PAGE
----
Serious Eats: Recipes
How to Make Gluten-Free Sandwich Bread
Gluten-free bread. I'm the first to admit it suffers from a bit of a bad reputation. The premade loaves tend to be expensive and homemade recipes often are dense and fall apart when sliced. What's a gluten-free eater to do? Live without bread? My answer to that is an emphatic "No!" Gluten-free bread can be wonderful! For my first column on Serious Eats, I wanted to share my recipe for Easy Sandwich Bread. In this column, I'll be baking all sorts of gluten-free goodies: cakes, cookies, pies, etc. But bread seems like the perfect place to start because sometimes in life, you just need a sandwich. Let's get baking!
Unlike wheat-based bread, which can be made with only flour, water, salt and yeast, gluten-free bread requires a few more ingredients. While I am happy there are more "exotic" gluten-free flours on the market, this recipe only uses two specialty gluten-free ingredients: brown rice flour and xanthan gum.
The one ingredient that might have made your ears perk is xanthan gum. Usually the follow-up question to, "Elizabeth, how do I make bread?" is "Why do I need to use xanthan gum?"
Simply put, you need xanthan gum because you don't have gluten in the dough. Gluten, which comes from the Latin word for glue, provides elasticity and strength to traditional wheat-based doughs. If you've ever kneaded dough or watched someone throw pizza dough over their head, you've witnessed the stretchiness of gluten in action. Without this rubber band-like protein, gluten-free bread dough is lacking the essence of what gives bread structure.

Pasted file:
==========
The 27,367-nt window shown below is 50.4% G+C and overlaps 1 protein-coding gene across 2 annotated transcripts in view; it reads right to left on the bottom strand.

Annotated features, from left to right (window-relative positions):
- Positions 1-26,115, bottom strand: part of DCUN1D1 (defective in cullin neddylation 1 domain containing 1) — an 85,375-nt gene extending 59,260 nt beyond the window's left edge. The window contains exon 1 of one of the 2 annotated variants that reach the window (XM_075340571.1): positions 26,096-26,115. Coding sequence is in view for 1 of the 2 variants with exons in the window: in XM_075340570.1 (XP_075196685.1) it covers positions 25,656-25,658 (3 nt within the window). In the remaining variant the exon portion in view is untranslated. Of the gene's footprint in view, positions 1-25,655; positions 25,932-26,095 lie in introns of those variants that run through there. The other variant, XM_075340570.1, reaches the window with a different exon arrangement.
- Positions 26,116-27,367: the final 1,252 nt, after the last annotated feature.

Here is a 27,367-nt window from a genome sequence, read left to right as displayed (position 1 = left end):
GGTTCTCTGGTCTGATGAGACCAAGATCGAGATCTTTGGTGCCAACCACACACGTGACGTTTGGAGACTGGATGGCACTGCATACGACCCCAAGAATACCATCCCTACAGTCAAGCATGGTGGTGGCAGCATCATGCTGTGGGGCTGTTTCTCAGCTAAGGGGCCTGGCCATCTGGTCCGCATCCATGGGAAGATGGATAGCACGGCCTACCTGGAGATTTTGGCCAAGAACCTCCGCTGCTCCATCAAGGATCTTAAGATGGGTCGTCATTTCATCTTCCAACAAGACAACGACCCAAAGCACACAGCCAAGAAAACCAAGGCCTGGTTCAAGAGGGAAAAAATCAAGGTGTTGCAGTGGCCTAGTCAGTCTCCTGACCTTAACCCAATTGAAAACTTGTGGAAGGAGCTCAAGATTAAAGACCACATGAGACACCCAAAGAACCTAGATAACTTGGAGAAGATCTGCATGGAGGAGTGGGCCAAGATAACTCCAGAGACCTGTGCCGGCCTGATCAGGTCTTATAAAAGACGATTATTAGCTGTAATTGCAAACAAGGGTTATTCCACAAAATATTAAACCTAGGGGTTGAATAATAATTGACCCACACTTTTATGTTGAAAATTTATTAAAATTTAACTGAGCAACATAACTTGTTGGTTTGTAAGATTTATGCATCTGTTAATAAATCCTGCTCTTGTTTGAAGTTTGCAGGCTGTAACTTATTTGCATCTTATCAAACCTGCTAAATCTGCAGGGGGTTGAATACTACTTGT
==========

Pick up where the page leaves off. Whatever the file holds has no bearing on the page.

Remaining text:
Enter xanthan gum. While I wouldn't go as far as calling xanthan gum a gluten replacement, it does prevent gluten-free bread from collapsing in on itself. Made from a microorganism called xanthomonas campestris, xanthan gum becomes very viscous and sticky when combined with water. It doesn't have the same rubber band-like properties of gluten but it does a good job providing structure to gluten-free breads. If you accidentally omitted it, you would have a very short, very dense loaf of bread.
After a temporary hiatus, "Gluten-Free Tuesdays" are back. Elizabeth Barbone of GlutenFreeBaking.com will be joining us every other week with a recipe. (Elizabeth will be alternating Tuesdays with Shauna James Ahern, who will join us again next week.) Please give Elizabeth a hearty SE welcome! —The Mgmt.